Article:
Life’s no picnic, thank goodness

Commentary by Mike Murphy

Ah yes, the Fourth of July certainly brings back fond childhood memories of near disasters involving sparkler sword fights and firecrackers blowing tin cans sky high just as I bent over them to check the fuse. Of course, this time of the year there is also the obligatory summer picnic that one had to attend as a kid, the one where Uncle Marv thought it was a barrel of laughs to throw lit firecrackers at the children and dogs, creating a cacophony of screams and howling mutts. Thankfully, Grandma would put a sudden end to the insanity by bopping Marv over the head with her umbrella. Gosh, those were the good old days.

The allure of picnics has always escaped me. I’m just not sure why people happily look forward to bellying up to a sweltering hot picnic table where you spend half of your time trying to hang onto napkins, paper plates and potato chips to keep them from zipping away on the torrid breeze and the rest of the time swatting flies, bees and combating an army of ants that magically emerged just at the moment someone sliced open the watermelon.

Got to have a watermelon otherwise you wouldn’t end up with 20 people sitting around with juice stains soaking the front of their shirts and a few of those black watermelon seeds stuck to their chins. I was always leery of the seeds, wondering if I accidentally swallowed one would an ugly creature form inside me and pop out of my stomach like in the film “Alien.”

Then there’s the omnipresent giant mutant fly that’s hardly distinguishable from a drone that attempts to fly into your mouth with each bite of corn. Just isn’t a picnic without corn-on-the-cob, the only vegetable which, when you’re done eating, half of it is still lodged in between your teeth so that when you smile you look like you just stepped off the set of “Hee-Haw.”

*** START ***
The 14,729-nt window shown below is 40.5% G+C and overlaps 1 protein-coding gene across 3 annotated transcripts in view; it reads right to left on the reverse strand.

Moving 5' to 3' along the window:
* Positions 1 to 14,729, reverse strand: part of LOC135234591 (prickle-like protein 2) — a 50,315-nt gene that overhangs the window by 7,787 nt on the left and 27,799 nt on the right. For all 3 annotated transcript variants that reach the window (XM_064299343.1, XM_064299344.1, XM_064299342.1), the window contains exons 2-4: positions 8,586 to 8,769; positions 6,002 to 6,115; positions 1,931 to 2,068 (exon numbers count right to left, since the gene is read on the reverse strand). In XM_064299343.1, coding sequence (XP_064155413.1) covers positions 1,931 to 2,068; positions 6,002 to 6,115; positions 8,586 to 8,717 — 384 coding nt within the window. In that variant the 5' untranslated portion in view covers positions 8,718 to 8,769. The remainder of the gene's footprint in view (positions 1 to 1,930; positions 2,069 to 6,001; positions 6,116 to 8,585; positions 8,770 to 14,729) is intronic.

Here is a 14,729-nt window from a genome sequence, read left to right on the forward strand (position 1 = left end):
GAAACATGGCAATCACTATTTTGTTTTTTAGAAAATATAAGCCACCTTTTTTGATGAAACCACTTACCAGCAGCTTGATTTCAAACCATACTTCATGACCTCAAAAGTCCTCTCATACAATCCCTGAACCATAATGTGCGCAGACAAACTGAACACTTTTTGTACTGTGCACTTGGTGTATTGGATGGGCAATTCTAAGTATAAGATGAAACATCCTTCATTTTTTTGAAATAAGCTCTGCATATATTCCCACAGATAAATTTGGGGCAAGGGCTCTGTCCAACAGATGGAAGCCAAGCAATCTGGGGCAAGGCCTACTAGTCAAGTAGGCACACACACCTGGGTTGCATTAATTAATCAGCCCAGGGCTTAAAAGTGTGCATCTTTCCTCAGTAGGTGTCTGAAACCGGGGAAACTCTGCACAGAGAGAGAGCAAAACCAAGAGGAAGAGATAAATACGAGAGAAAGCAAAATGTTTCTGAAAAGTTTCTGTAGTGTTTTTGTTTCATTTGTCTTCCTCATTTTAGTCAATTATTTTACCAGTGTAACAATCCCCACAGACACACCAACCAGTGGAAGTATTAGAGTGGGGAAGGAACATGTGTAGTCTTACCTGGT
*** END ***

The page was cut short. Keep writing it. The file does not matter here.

While waiting as the food is prepared, the kids play with a Frisbee that no one can throw correctly and no one can catch so they just run around aimlessly for 10 minutes until the Frisbee mercifully gets stuck high up in a tree. Then they kill more time throwing rocks, sticks and empty bottles at it with every guy apparently thinking he is the reincarnation of Peyton Manning. That lasts for another 10 minutes until ending abruptly when Uncle Marv throws a large firecracker in a futile attempt to blow the Frisbee out of the tree.

This is followed by a friendly volleyball game amongst all the folks, which goes well for a time until some young stud teenager imagines he’s playing in the Olympic gold medal game and rockets a spike directly into the face of cousin Matilda who was just an innocent bystander sipping on some iced tea and playing Angry Birds on her phone, which is now lying on the ground in two pieces right beside cousin Matilda who is out cold.

Of course, there is always the possibility of food poisoning as a result of Great Grandmother bringing the bowl of potato salad that she forgot to bring last Fourth of July!

I will say that my dislike for picnics does not carry over to summer campfire cookouts. In fact, there is nothing I like better than to gather a pile of dry kindling the size of a funeral pyre, squirt the pile with a half can of lighter fluid, then light and throw a match, creating a fireball visible from the International Space Station.

Once the flames settle down and I’ve grown accustomed to no longer having any eyelashes, the real fun begins as I cook my own meal over an open fire just like the pioneers. When roasting a hot dog, be sure the wiener is stuck tightly on the stick because it could fly off when you gesture while singing “Kumbaya” and smack a fellow camper in the forehead before landing on the ground. If this happens you may as well just start roasting another one because Fido will immediately gobble it up.

Usually my success with cooking over an open fire depends on how much beer is consumed before and during the process. For example I’ve been known to mistakenly cover a roasted marshmallow with globs of catsup, mustard, and relish. My mom always said “Food taste better outdoors,” but then she never went camping with me.

Another problem with drinking beer around the campfire is that it increases the possibility of tripping over the tent guy-lines while trying to find the cooler in the dark and landing on top of the tent, crashing the entire works to the ground. If that happens I suggest you just go ahead and sleep right there. I can tell you from experience it’s a heck of a lot better than falling in the fire.

Mike Murphy of Pocatello retired after a 35-year teaching and coaching career. He has a master’s degree in English from the University of Nebraska and is an Associated Press award-winning columnist.